I still feel a little unnerved whenever I’m assaulted by this forced greeting as I step into a Giordano/Bossini/Hang Ten/IP Zone store.
And I’d be startled again when I leave the shop and someone shouts, “Thank you! Come again!” which almost makes me feel guilty for not buying a $8 T-shirt that half the population already own.
I hope this is not the kind of “service” that the Government hopes to encourage with the $100 million fund it announced last week to raise service standards.
But I guess it’s better than entering a “high-end” shop and being greeted by a cold hard stare that hisses: “You can’t afford anything here. Go back to Giordano/Bossini/Hang Ten/IP Zone where you belong.”
That’s still not as bad as Mustafa, where every customer is treated like a potential shoplifter.
Even after you have paid for something, the surly cashier will place your purchase in a plastic bag and then close it up tightly with a cable tie that can only be removed with a bolt cutter. This presumably is to prevent you from sneaking any unpaid merchandise into the plastic bag.
Once I went to Mustafa with my wife and was stopped at the entrance by a security guard who said that before he could let me in, he had to secure my knapsack with the aforementioned cable tie.
I said okay and asked if he was going to bind my wife’s tote bag as well. To my surprise, the guard said no because my wife was (and reportedly still is) female. It was the guys they didn’t trust.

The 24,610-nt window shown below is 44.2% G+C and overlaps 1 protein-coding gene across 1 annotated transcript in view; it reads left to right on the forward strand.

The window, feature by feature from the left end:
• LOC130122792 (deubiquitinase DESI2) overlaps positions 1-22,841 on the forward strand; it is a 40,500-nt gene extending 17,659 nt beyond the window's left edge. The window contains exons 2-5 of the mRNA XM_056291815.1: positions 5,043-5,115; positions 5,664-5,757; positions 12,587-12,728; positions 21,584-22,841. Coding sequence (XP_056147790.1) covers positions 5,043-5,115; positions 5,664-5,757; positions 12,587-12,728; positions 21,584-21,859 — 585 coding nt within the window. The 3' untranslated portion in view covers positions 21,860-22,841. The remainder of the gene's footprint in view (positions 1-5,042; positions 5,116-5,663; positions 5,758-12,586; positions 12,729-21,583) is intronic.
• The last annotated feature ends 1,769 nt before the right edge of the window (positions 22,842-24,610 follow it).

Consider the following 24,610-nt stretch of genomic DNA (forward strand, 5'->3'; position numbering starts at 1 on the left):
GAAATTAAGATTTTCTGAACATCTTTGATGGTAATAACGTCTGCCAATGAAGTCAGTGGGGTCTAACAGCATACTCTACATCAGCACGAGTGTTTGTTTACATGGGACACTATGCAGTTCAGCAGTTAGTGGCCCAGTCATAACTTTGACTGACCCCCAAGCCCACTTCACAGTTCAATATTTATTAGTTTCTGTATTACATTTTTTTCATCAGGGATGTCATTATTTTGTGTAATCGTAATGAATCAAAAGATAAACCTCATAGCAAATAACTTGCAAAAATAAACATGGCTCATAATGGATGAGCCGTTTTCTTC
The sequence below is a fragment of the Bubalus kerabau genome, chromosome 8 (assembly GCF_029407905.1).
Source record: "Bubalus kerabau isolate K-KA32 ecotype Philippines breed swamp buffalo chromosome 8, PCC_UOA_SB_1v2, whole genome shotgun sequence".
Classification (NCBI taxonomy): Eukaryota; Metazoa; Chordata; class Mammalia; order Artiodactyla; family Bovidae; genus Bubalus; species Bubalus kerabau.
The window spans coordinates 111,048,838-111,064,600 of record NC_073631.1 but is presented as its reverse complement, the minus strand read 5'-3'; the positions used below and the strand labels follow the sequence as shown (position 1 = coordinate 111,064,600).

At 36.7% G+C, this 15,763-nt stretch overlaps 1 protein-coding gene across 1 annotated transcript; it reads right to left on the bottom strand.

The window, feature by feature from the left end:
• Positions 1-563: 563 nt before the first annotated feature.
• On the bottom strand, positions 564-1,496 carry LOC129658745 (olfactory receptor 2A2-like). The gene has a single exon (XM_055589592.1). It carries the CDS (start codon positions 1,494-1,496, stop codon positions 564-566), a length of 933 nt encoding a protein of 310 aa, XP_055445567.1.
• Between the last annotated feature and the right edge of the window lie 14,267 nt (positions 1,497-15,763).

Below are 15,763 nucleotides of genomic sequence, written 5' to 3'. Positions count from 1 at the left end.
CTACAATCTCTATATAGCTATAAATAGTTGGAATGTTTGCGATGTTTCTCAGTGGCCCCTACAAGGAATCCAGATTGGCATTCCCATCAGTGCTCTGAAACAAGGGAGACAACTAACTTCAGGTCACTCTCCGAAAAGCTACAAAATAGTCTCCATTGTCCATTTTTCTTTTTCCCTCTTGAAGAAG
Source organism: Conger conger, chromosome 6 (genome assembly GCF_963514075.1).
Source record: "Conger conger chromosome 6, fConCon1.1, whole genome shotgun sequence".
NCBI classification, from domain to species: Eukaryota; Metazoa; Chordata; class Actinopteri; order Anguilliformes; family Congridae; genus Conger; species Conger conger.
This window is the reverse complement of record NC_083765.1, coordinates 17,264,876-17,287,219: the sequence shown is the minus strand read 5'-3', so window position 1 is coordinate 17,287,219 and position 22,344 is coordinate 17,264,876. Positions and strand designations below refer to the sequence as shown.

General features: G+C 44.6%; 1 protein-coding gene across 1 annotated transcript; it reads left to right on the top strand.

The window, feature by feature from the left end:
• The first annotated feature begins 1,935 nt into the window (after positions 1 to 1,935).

What? So Mustafa was not only zealous and somewhat low-tech in preventing shoplifting, but they were also gender-biased? Since when do women not steal? (They steal my heart all the time.)
But was this going to stop me from shopping at Mustafa ever again? No, because what’s a little misplaced sexism and surly service as long as you can get low prices and an insane variety of stuff in one place?
Remember when food outlets were required to display the grade they received for their hygiene?
When was the last time you actually paid attention to the grade? Did you stop eating at your favourite hawker stall because it was given a lowly C grade? Of course not.
Hygiene and service are all well and good, but other factors like value for money and taste also matter.
So what’s a little food poisoning now and then?
- Published in The New Paper, 8 February 2009
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